Driverless cars not only bring safety advantages, but on a dedicated infrastructure, they could operate as taxis, the nearest one summoned by a customer never being more than a few minutes away. If the customer is willing, they could route themselves efficiently to pick up multiple other customers going in similar directions, the cost of the journey dropping accordingly.

    Inter-vehicle computer communications means that negotiating lanes and junctions would be seamless, with no stopping, at much higher speeds than humans can do. Faster, smoother driving with multiple passengers makes for vastly more energy efficient travel and significantly shorter journey times, which means far less congestion, allowing faster, smoother, more energy efficient driving….

    Different vehicle configurations would mean a consumer could choose something to suit their requirements – perhaps a two-seat private cabin with a work table for an intercity journey? Or a family-size vehicle with luggage space for a camping trip to the mountains? Or just a cheap seat in a shared 10-seater for a typical 10 km, 15-minute commute home?



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  • Any idea of the energy required to compress hydrogen to 350 Bar???Not to mention that a 100 L tank of even a non-flammable gas at 350 bar is best described as a bomb… (100 L of compressed hydrogen has the combustion energy equivalent of 15 L of diesel, so we’d need a bigger tank than that, ideally)

    I don’t think anyone really thinks locking hydrogen down as a hydride is likely as a vehicle fuel solution. It’s like power from nuclear fusion – it’s a great idea, but there are some technical issues to be solved first…



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  • 39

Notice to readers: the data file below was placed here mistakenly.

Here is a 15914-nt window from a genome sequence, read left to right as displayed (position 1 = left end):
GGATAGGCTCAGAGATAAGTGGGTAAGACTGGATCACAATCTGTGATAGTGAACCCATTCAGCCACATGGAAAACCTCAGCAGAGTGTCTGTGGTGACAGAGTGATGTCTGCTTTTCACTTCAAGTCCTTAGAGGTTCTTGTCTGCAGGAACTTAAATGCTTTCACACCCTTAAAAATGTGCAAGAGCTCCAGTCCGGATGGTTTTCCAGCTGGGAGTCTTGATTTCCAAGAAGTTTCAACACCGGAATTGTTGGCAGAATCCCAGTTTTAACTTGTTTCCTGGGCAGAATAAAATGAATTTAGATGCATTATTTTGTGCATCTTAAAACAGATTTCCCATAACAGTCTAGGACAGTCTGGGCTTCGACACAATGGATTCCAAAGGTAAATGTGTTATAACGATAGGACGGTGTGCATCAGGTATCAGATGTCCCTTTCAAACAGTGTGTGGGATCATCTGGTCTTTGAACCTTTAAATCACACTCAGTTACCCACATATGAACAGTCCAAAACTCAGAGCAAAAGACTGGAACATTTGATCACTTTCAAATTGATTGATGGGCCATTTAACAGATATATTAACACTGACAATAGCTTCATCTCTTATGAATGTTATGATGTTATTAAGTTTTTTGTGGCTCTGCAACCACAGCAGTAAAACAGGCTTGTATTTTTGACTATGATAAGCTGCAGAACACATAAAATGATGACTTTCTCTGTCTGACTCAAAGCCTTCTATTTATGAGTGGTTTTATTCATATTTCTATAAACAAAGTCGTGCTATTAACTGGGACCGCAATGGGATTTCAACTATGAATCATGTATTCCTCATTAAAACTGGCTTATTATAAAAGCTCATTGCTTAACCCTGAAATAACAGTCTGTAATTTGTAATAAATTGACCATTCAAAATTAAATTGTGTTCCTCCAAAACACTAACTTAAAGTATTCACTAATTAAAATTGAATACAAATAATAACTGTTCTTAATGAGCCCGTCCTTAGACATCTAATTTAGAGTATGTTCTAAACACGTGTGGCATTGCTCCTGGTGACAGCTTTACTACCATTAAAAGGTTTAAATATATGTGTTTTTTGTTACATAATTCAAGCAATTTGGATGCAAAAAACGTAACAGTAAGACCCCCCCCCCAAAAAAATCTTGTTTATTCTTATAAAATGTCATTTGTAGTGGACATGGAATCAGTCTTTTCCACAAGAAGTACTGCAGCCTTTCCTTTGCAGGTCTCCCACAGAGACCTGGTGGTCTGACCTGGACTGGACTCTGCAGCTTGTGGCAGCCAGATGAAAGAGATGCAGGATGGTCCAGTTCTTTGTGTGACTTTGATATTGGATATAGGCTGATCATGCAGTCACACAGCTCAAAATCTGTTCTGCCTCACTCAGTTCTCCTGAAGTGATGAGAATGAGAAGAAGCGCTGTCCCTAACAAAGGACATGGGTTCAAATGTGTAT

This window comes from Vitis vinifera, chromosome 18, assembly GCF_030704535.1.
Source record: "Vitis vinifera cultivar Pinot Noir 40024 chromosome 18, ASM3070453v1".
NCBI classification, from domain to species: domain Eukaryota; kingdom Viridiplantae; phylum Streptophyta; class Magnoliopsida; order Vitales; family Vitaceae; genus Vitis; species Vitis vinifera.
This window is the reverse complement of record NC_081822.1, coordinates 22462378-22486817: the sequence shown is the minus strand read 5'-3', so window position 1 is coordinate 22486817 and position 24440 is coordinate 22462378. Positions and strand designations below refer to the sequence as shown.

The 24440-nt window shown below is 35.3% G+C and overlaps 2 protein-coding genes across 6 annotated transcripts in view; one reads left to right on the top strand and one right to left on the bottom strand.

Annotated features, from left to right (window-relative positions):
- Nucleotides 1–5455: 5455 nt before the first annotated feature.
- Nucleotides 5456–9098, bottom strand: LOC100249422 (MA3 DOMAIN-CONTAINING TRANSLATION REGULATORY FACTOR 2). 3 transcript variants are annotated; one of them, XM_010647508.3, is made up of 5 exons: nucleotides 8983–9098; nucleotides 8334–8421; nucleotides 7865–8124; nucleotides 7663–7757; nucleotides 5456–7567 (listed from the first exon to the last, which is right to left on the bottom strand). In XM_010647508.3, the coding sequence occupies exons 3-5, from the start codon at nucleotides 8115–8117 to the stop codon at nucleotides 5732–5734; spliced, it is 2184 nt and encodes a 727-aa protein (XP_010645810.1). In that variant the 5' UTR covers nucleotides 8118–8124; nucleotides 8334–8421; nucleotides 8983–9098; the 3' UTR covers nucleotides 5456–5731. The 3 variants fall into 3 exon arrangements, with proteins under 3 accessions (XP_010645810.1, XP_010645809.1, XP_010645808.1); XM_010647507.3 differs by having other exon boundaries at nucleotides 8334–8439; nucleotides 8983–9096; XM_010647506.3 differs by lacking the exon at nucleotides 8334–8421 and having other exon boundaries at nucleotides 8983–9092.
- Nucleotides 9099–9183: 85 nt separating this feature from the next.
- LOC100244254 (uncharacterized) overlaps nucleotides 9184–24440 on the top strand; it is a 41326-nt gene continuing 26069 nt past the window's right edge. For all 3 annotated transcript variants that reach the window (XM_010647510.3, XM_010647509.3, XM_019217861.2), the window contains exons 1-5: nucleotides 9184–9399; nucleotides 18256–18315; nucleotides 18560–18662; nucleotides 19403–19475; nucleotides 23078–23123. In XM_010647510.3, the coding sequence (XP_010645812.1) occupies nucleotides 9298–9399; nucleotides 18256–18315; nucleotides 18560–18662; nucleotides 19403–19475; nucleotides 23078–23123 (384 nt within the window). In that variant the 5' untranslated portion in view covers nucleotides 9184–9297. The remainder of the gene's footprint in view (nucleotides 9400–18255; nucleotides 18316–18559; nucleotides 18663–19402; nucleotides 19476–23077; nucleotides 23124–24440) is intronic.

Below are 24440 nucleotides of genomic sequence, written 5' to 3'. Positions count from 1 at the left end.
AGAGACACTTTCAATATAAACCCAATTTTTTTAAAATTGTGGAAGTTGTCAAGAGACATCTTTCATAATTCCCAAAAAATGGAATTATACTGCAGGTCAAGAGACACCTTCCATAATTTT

Lorenzo says:

    Need is a slippery word. We don’t need anything for which there is an adequate substitute.

    Of course, but my remarks up there were intended as containing a third of humour… I thought it was clear.
    Anyhow, if you have absolutely no interest in driving and want to be dry, an umbrella is an adequate substitute. Provided you have alternative ways to reach your destination.

    I think MT has had its day, at least conceptually.

    I’m not really sure about where you live, but I strongly disagree with you on this. If it weren’t for public, mass transport the city where I live would be… totally paralysed. Our modest 5 lines underground systems ferries to and fro millions of commuters every single day and still the roads manage to be overcrowded.

    For how complicated the planning can be, a well organized and efficient public transport system is a substantially better choice for commuting. And for long distance journeys as well, if I really think about it: mass transport is one order of magnitude cheaper. If the distance should increase, it would be faster, too, because air travel would become an interesting option.

    What the private car does peerlessly is recreation: if your expectation of the journey you’re about to do aren’t restricted to efficiency, economy and the destination, then the car has a considerable edge -if it isn’t a pile of rubbish. In other words, if you’re interested in the journey itself, then the car still has an edge today.